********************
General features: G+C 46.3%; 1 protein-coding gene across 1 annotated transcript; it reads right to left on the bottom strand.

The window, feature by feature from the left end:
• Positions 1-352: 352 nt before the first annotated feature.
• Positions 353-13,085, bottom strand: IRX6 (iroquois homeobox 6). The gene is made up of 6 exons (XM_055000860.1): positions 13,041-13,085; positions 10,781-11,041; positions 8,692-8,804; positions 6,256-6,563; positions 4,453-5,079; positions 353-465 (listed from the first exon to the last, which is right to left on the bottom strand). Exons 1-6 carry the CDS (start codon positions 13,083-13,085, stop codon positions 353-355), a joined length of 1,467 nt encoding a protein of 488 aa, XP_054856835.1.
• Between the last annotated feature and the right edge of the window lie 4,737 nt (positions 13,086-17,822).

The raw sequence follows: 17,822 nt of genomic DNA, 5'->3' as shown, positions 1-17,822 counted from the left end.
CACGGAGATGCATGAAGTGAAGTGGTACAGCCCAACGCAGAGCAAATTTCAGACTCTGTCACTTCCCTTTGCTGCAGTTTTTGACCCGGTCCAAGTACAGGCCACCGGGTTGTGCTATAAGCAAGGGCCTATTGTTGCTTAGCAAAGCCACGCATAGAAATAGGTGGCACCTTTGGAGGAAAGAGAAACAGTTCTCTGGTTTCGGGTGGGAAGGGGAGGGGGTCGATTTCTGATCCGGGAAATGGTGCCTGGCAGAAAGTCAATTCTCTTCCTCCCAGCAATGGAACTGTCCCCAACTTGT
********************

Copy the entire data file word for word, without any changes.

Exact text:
General features: G+C 46.3%; 1 protein-coding gene across 1 annotated transcript; it reads right to left on the bottom strand.

The window, feature by feature from the left end:
• Positions 1-352: 352 nt before the first annotated feature.
• Positions 353-13,085, bottom strand: IRX6 (iroquois homeobox 6). The gene is made up of 6 exons (XM_055000860.1): positions 13,041-13,085; positions 10,781-11,041; positions 8,692-8,804; positions 6,256-6,563; positions 4,453-5,079; positions 353-465 (listed from the first exon to the last, which is right to left on the bottom strand). Exons 1-6 carry the CDS (start codon positions 13,083-13,085, stop codon positions 353-355), a joined length of 1,467 nt encoding a protein of 488 aa, XP_054856835.1.
• Between the last annotated feature and the right edge of the window lie 4,737 nt (positions 13,086-17,822).

The raw sequence follows: 17,822 nt of genomic DNA, 5'->3' as shown, positions 1-17,822 counted from the left end.
CACGGAGATGCATGAAGTGAAGTGGTACAGCCCAACGCAGAGCAAATTTCAGACTCTGTCACTTCCCTTTGCTGCAGTTTTTGACCCGGTCCAAGTACAGGCCACCGGGTTGTGCTATAAGCAAGGGCCTATTGTTGCTTAGCAAAGCCACGCATAGAAATAGGTGGCACCTTTGGAGGAAAGAGAAACAGTTCTCTGGTTTCGGGTGGGAAGGGGAGGGGGTCGATTTCTGATCCGGGAAATGGTGCCTGGCAGAAAGTCAATTCTCTTCCTCCCAGCAATGGAACTGTCCCCAACTTGT